World Series Sound Is All About More Microphones
When you tune into the World Series Game 2 on Fox Sports tonight, be prepared to listen closely, because Kauffman Stadium is wired for sound.
Continuing a working paradigm begun during the NLCS, A1 Joe Carpenter worked with submixer Bob Qua in the NCPX and XIV trucks to put microphones just about everywhere possible.
Bat cracks around home plate alone are covered by three DPA lavaliere microphones in Big Ears parabolic reflectors placed on the ground in padded boxes to isolate them from crowd noise. Four more DPA lavs are loaded into hand-held Klover parabs along the base lines and foul lines. (There will be five of those in the larger confines of AT&T Park in San Francisco.) More than 20 Crown PCC-160 unidirectional boundary microphones ring the outfield wall.
Each base is fitted with Sennheiser MKE-2 lavalieres and SK-250 wireless transmitters. An Audio-Technica AT4050 stereo condenser microphone is aimed at centerfield to capture crowd sound for the surround channels. AT4024 stereo shotguns are in high positions at first and third bases, and another pair is aimed down from above home plate. Four Sennheiser 416 shotguns are used in pairs atop the foul poles, to catch the elusive ding of what Yankee shortstop and announcer Phil Rizzuto used to insist be called the “fair pole” because, if it hit the poles, it’s a fair ball.
“We’re due for a ding,” says Carpenter, which is probably what most of Kansas City is telling itself this week, with the Royals in their first World Series in 29 years. “The philosophy here is that more is better: more microphones, more sound, more sound everywhere. It’s mainly the same technology we’ve been using, with a few new microphones, but what’s really different is that there’s just more of it.”
Carpenter is hoping that the Royals’ return to the Series translates into a loud crowd, which will help deal with The K’s famous fountain and waterfall display, known as the Water Spectacular, behind the right-field fence. At 322 ft., it is the largest privately funded fountain in the world. The fountains are on display before and after the game and in-between innings. The waterfalls are constantly running. That, says Carpenter, creates a problem for audio, because the sound of the continuous flow of water is nearly full spectrum, akin to having to deal with pink noise during a broadcast when the focus of the show moves towards the outfield.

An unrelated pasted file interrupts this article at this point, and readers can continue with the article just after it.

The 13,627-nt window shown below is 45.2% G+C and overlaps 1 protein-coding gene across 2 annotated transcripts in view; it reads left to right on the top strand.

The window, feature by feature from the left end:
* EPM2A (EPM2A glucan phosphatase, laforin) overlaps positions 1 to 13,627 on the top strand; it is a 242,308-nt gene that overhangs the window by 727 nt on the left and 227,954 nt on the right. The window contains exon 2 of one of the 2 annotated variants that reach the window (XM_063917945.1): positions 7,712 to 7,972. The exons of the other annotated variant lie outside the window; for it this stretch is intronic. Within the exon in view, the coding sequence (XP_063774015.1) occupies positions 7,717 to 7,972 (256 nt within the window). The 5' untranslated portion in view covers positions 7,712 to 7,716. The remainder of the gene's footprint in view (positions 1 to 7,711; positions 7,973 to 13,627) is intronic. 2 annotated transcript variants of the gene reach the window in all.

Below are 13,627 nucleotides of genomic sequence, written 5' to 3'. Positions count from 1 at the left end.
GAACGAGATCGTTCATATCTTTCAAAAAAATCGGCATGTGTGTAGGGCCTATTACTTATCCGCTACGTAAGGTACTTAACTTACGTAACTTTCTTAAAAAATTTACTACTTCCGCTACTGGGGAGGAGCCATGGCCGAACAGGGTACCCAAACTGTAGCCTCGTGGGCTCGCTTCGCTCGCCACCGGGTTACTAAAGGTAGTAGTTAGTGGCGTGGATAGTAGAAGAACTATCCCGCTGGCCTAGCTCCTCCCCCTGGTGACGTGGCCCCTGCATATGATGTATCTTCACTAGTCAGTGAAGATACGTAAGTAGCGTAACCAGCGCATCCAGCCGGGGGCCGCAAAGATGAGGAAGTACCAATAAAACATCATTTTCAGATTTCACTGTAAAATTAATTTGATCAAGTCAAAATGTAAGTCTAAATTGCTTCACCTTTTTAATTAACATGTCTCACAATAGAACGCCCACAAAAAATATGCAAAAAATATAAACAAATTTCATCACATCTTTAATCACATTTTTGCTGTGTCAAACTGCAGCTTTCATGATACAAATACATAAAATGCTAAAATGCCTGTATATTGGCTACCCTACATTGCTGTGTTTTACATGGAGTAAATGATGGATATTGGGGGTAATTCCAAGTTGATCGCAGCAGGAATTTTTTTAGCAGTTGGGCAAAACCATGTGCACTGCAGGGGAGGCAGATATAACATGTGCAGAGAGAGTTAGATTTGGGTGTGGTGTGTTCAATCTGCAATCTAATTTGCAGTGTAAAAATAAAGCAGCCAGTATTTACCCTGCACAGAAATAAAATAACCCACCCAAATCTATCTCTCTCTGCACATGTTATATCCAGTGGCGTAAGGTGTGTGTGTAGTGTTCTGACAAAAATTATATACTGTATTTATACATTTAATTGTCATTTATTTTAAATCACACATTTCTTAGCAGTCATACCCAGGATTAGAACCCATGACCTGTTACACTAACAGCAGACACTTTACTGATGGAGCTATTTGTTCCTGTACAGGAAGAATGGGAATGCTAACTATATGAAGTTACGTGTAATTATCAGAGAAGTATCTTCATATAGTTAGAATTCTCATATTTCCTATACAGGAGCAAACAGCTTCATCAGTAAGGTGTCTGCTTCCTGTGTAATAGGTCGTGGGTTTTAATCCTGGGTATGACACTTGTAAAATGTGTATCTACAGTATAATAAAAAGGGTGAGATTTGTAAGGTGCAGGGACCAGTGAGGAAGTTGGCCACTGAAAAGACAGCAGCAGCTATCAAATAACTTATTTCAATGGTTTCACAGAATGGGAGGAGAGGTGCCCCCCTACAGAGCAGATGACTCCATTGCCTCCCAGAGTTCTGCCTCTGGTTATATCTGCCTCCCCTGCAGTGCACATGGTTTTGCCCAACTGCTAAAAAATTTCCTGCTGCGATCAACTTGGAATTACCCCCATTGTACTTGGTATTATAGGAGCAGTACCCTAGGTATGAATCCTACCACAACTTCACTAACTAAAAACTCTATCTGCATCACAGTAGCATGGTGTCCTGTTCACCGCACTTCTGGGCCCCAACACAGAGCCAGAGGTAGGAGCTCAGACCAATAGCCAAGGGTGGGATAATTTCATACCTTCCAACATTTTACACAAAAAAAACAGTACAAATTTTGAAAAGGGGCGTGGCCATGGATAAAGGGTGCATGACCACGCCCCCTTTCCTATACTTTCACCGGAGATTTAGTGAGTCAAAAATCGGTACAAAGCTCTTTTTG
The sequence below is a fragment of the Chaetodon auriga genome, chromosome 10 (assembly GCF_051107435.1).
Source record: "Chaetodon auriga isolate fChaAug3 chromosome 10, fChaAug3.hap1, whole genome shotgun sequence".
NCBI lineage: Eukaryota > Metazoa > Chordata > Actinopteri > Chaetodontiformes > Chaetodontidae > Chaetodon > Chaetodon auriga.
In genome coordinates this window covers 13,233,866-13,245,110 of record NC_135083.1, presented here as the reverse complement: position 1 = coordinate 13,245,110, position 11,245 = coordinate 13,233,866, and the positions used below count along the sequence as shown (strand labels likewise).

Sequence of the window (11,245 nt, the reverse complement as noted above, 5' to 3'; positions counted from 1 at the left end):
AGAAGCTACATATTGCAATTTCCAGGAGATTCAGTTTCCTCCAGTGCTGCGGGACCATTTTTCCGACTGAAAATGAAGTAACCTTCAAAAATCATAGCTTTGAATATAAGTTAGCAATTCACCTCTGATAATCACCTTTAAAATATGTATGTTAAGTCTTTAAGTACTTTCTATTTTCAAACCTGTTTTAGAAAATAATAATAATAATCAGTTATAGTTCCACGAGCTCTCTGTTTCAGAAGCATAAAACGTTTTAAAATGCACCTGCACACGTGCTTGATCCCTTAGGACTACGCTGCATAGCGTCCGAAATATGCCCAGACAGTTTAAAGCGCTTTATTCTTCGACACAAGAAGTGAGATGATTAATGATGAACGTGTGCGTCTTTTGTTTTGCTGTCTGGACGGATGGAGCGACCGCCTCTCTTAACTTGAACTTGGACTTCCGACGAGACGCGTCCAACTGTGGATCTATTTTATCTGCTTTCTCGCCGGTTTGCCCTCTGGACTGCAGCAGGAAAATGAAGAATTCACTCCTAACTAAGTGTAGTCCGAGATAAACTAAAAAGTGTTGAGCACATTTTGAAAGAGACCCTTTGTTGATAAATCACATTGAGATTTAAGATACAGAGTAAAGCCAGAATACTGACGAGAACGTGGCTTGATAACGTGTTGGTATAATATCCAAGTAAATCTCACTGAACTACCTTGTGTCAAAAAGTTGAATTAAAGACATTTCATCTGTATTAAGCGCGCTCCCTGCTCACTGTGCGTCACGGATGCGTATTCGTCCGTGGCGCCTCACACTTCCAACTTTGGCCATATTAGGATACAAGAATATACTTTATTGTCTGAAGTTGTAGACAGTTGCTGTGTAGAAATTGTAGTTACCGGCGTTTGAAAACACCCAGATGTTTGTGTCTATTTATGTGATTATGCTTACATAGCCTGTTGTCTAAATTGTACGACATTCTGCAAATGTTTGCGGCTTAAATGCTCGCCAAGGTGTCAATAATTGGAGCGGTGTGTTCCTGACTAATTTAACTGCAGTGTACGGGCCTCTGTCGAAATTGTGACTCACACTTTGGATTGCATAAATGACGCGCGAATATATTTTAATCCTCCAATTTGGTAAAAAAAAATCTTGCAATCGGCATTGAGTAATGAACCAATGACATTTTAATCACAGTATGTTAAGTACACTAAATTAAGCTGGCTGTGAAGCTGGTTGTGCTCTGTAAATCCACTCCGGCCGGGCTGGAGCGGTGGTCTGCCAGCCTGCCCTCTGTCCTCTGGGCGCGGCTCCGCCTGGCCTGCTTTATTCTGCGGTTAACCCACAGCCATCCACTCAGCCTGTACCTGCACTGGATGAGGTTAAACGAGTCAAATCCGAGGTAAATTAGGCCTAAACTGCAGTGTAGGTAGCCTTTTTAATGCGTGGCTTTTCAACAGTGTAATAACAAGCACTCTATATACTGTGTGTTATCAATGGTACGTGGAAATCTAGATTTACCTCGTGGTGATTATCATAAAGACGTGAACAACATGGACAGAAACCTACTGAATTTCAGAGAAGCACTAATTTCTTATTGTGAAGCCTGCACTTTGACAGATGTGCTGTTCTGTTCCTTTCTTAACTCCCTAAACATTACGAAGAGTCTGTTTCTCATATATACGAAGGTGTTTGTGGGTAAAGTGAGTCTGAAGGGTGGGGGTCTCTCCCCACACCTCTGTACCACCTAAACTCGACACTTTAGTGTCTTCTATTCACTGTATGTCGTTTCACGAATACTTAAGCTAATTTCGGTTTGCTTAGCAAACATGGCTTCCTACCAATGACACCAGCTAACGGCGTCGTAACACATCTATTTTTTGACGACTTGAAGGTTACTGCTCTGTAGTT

“What we do to work around that is to try to lower the focus of the sound field in the outfield closer to the field itself,” he explains. “It’s only a big problem when the fountains are in the picture, during outfield plays. But you can also hear them in the surrounds. The thing is to keep the sound as close to the field as possible.”
Microphone choice and deployment when the Series moves to AT&T Park in San Francisco for Game 3 will be similar in scale but will be nuanced for that venue. “Every ballpark is different when it comes to sound,” says Carpenter. “Some will have hard, rounded surfaces that cause the sound to bounce off; others are just huge and open. And the way they sound will change with the nature of the crowd and even the weather. You just never know until the day of the game.”
Besides microphones, Fox Sports deployed a combination of Clear-Com intercom systems to support the instant-replay communications between the two ballparks and MLB’s Replay Operation Centers (ROCs), located in New York and San Francisco. A HelixNet digital networked intercom was used in combination with HKB-2X user stations and HBP-2X beltpacks to support communications for the field umpires, ballpark replay technicians, the NCP trucks at the game, and the scoreboard official in the ballparks. In each ballpark, HelixNet HMS-4X base stations were interfaced to Clear-Com VoICE2 IP interfaces, which connect to each of the ROCs.
That capability came in handy during Game 7 when a head-first slide into first base by the Royals’ Eric Hosmer tripped the first-ever World Series play overturned by video replay. (A previous call challenge in the World Series in Game 4 had been upheld by replay.)